Date on Master's Thesis/Doctoral Dissertation


Document Type

Doctoral Dissertation

Degree Name

Ph. D.


Psychological and Brain Sciences

Committee Chair

Salmon, Paul Gregory

Committee Co-Chair (if applicable)

Cashon, Cara

Committee Member

Cashon, Cara

Committee Member

DeCaro, Marci

Committee Member

Kelly, Brent

Committee Member

Stetson, Barbara


Stress (Psychology); Short-term memory; Self-consciousness (Awareness)


The neuropsychological domain of working memory and the nearly 3000 year-old Buddhist construct of mindfulness appear to be disparate concepts. However, the measurable decline of working memory capacity (WMC) under stress, in combination with the stress-reducing and attention-focusing effects of mindfulness suggest potential augmentation of working memory through the engagement of mindful practice. A theoretical process through which dispositional mindfulness exerts a moderating effect on WMC reduction following an acute stressor is proposed. To investigate processes within this theoretical framework, a sample of undergraduate college students (N = 67) were assessed across various measures, including level of dispositional mindfulness, affective state, WMC, and physiological indices. Participants were then presented with an acute emotional stressor, in the form of death and injury images of the International Affective Picture System (IAPS; Lang, Bradley, & Cuthbert, 2005). Following stress induction, participants were reassessed for WMC and affective changes. Scores on affective measures underwent significant changes from pre- to post-stressor in the predicted direction, while scores on a measure of WMC increased, in contrast to a priori predictions. Dispositional mindfulness was not found to play a mediational role in affective, cognitive, or physiological changes from pre- to post-stressor. Implications of analyses for the present study, as well as for future research, are discussed.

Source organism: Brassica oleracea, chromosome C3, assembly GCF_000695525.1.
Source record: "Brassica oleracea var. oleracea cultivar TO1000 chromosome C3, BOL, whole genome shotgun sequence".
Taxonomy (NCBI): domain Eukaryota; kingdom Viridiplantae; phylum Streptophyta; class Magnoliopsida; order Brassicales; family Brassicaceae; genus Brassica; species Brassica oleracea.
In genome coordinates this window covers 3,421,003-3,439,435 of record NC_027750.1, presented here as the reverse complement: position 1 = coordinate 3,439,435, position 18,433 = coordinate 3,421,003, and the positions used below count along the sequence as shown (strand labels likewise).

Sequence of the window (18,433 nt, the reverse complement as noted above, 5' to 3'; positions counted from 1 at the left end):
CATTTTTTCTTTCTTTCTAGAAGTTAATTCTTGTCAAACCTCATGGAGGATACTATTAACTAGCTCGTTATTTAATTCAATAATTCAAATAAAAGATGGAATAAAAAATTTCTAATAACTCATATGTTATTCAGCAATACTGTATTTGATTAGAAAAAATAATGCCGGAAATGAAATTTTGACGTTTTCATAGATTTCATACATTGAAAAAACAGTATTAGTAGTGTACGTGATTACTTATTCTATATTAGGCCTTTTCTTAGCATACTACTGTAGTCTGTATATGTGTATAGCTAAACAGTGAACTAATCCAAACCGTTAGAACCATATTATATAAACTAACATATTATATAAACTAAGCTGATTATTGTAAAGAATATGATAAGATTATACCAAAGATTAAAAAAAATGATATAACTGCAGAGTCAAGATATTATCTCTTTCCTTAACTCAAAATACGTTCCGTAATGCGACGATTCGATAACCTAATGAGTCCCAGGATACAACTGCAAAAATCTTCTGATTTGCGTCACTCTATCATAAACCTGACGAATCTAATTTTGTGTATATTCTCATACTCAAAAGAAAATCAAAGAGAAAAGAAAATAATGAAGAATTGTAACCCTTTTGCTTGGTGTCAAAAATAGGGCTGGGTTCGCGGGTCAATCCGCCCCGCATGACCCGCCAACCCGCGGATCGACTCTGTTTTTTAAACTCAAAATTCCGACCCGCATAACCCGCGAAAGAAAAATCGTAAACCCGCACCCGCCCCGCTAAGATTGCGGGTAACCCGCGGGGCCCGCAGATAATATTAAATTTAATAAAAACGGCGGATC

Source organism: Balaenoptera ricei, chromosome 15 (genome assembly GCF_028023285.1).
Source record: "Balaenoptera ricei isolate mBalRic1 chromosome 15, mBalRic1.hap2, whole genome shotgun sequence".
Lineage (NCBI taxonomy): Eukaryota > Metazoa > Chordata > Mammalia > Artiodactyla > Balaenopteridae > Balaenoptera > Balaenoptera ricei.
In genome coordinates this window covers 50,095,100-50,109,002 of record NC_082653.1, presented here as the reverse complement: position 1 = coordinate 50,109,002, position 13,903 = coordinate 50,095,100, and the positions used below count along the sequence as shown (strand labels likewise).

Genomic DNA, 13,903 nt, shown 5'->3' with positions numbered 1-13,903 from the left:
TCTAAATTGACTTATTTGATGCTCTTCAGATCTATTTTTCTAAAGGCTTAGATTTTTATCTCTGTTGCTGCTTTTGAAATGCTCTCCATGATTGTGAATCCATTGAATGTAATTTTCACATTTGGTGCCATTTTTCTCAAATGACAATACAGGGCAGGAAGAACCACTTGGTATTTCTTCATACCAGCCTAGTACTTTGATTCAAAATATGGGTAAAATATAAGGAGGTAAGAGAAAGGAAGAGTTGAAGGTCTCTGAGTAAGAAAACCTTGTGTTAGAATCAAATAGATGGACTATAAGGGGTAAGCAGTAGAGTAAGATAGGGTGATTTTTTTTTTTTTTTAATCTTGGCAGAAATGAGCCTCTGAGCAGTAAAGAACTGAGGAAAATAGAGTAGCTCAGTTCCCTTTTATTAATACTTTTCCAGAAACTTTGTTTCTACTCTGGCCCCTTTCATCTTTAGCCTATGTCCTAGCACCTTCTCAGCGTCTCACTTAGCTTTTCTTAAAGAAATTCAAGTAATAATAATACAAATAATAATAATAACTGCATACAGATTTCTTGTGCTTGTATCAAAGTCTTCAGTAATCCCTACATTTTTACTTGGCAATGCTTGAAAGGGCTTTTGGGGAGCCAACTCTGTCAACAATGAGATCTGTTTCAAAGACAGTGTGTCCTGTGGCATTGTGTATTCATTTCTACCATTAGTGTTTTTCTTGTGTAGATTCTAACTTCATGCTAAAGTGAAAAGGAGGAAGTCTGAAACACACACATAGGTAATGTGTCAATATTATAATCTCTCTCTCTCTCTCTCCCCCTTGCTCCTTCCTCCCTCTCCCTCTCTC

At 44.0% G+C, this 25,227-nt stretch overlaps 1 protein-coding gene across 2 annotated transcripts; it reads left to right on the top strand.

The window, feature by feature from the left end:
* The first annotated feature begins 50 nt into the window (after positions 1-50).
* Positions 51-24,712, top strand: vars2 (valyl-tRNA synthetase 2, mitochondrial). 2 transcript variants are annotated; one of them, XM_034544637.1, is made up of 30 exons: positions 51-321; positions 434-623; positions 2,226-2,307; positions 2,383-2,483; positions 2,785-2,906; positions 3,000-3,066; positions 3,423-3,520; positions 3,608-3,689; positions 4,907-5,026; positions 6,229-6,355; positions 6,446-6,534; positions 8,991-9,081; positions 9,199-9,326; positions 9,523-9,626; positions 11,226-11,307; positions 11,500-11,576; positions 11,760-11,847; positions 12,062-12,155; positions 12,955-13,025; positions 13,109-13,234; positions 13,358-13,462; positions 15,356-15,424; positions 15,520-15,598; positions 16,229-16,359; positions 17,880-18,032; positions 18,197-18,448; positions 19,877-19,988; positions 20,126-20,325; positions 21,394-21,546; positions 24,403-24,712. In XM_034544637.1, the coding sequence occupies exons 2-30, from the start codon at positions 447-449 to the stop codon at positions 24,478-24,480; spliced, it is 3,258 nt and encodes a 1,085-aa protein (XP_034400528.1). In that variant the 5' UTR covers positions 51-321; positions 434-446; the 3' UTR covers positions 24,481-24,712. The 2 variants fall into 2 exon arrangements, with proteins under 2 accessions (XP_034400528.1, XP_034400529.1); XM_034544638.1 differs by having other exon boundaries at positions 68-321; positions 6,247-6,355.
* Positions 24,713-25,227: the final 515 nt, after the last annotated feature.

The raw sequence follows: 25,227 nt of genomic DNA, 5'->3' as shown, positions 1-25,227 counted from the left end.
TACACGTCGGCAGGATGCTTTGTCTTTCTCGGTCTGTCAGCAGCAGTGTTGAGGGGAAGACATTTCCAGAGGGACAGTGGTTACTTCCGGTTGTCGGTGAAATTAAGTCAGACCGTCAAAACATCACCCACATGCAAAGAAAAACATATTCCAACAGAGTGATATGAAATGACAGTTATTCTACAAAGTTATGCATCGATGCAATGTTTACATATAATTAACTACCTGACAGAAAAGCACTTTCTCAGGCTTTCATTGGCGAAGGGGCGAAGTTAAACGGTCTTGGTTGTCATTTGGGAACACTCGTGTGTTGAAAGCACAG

Included in

Psychology Commons